13. Another rule of thumb for non-rook pawns — if you have 2 of the following 3 conditions it is winning provided the pawn can't be immediately captured: 1) king in front of pawn, 2) opposition, and 3) king on 6th rank.

  14. By far the best chess theory Channel. Keep up the good work!

  15. Besides the King, only line pieces (i.e. Queen, Rook, and Bishop) can triangulate, i.e. return to a square in odd number of moves

    Philidor position illustrates this http://chessvideos.tv/bimg/ax14acjc3ywc.png

    If White is to move, in the main line, the ♕ triangulates 1. ♕e5† ♚(a-file), 2. ♕a1† followed by 3. ♕a5 and the triangulation is complete.

    Black with the move in the initial position has 2 main possibilities:

    1… ♜f7

    2. ♕e5† ♚(a-file)

    3. ♕b2

    Or 1… ♜b3 — This square is related to f7, being the reflection about the anti-diagonal a8-h1

    2. ♕e5† ♚a1

    3. ♕g7 — This is the reflection of b2 about the anti-diagonal

  16. Your content is great 💥💥please keep going 👍

  17. Great content! Love from Africa. Thank you!

  18. What an amazing content I've just found out! You have such a teaching talent! Keep up with the good work!

  19. this is pure knowledges of chess … backbones of chess knowledges😎👍👍👍👍👍👏thanks much for this.

  20. I am from Brazil and this video is the best video I have seen. Congratulation!!

  21. THE BEST explaination this basic concepts with out any confusions .
    It's best king and pawn vs king explaination i ever had.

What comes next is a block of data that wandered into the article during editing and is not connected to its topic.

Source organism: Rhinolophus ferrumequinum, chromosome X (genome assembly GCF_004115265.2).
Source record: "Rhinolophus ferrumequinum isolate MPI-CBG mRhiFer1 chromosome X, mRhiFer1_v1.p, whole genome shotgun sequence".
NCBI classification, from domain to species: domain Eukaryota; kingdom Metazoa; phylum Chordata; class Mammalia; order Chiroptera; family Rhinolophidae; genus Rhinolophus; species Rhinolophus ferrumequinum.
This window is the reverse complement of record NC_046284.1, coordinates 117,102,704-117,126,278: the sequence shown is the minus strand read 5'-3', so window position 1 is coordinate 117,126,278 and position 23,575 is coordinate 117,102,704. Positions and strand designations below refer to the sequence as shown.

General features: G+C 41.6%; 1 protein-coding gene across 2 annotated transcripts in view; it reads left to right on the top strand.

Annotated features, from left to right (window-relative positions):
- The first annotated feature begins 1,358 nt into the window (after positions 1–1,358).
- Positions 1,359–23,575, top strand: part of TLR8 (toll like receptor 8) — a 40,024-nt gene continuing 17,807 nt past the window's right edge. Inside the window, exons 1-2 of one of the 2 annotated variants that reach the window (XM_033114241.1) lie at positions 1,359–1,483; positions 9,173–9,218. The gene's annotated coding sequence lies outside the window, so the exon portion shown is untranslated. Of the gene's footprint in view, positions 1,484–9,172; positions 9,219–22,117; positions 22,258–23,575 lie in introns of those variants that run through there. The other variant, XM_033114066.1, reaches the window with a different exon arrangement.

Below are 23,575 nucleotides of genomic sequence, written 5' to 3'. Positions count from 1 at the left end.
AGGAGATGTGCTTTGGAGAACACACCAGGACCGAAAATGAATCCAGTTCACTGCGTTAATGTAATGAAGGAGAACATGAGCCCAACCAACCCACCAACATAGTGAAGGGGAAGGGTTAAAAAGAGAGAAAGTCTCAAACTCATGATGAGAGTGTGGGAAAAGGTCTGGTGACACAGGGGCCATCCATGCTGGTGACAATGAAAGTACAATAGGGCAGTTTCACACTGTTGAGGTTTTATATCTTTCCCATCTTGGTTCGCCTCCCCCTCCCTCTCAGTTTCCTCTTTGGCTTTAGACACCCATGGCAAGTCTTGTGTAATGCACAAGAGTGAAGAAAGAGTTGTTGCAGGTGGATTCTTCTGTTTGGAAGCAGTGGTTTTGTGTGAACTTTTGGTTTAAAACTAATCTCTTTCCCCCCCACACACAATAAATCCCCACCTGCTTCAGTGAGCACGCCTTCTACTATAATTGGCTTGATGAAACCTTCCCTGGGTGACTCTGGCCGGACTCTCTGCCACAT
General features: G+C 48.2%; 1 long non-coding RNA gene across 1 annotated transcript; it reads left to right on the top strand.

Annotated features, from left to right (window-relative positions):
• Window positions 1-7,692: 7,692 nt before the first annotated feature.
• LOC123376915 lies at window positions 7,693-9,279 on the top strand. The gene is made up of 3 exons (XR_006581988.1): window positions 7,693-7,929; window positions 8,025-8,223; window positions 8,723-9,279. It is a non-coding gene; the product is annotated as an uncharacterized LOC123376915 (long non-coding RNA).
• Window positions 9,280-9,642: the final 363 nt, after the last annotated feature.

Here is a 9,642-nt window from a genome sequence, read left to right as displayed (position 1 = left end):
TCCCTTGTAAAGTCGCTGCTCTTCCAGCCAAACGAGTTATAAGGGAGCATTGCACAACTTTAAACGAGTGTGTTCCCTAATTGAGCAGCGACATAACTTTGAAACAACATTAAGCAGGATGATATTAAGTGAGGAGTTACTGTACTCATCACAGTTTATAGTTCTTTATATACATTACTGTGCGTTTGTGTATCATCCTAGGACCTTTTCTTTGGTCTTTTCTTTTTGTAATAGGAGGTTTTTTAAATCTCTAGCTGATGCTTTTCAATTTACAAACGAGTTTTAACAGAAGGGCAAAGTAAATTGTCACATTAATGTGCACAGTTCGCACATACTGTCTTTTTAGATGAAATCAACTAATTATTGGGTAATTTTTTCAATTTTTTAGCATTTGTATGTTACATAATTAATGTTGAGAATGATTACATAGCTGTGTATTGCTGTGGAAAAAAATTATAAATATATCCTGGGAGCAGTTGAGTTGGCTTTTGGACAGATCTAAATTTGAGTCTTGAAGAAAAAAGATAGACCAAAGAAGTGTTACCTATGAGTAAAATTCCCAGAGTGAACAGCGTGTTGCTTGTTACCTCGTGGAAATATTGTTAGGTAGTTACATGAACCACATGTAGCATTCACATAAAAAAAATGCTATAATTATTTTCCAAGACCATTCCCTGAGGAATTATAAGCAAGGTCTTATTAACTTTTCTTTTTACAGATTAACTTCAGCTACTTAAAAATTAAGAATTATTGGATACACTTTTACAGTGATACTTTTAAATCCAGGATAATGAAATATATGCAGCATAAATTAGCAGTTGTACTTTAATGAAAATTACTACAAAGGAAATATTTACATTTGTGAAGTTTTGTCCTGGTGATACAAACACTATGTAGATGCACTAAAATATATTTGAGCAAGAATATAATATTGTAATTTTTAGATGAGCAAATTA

Sir u r BEST teacher.
    Thanks

  22. Pressing thé like befor watching
    This ils how awsome u r

  23. Hi hanging pawns, I dont know if you read off later videos but the quality of your videos is not matched. The thumbnails are beautifully created may I add

  24. Great teacher. Thank you. I am now a patreon Nimzowitsch. Question, What program/platform/engine are you using for your educational videos?

  25. You said knight to d2 at 27:50 there is no knight on the board 😂😂😂

  26. This channels is great! Thanks for the detailed overview

  27. best chess channel on youtube!
    thank you very much for the tutorial!

  28. 500th like :D. Nice video, I learned a lot about opposition and calculating stalemates and queening.

  29. hey Stefan the video series is super for my book 100 endgames you must know. Thank you so much

  30. There are plenty good Chess channels on YT. But yours has an amazing quality and so much content. It is like having the biggest chess library at hand. I cannot thank You enough. Thanks!

  31. Awesome video! 👀 if you get some time I just dropped new content too bro 💯 keep growing your channel!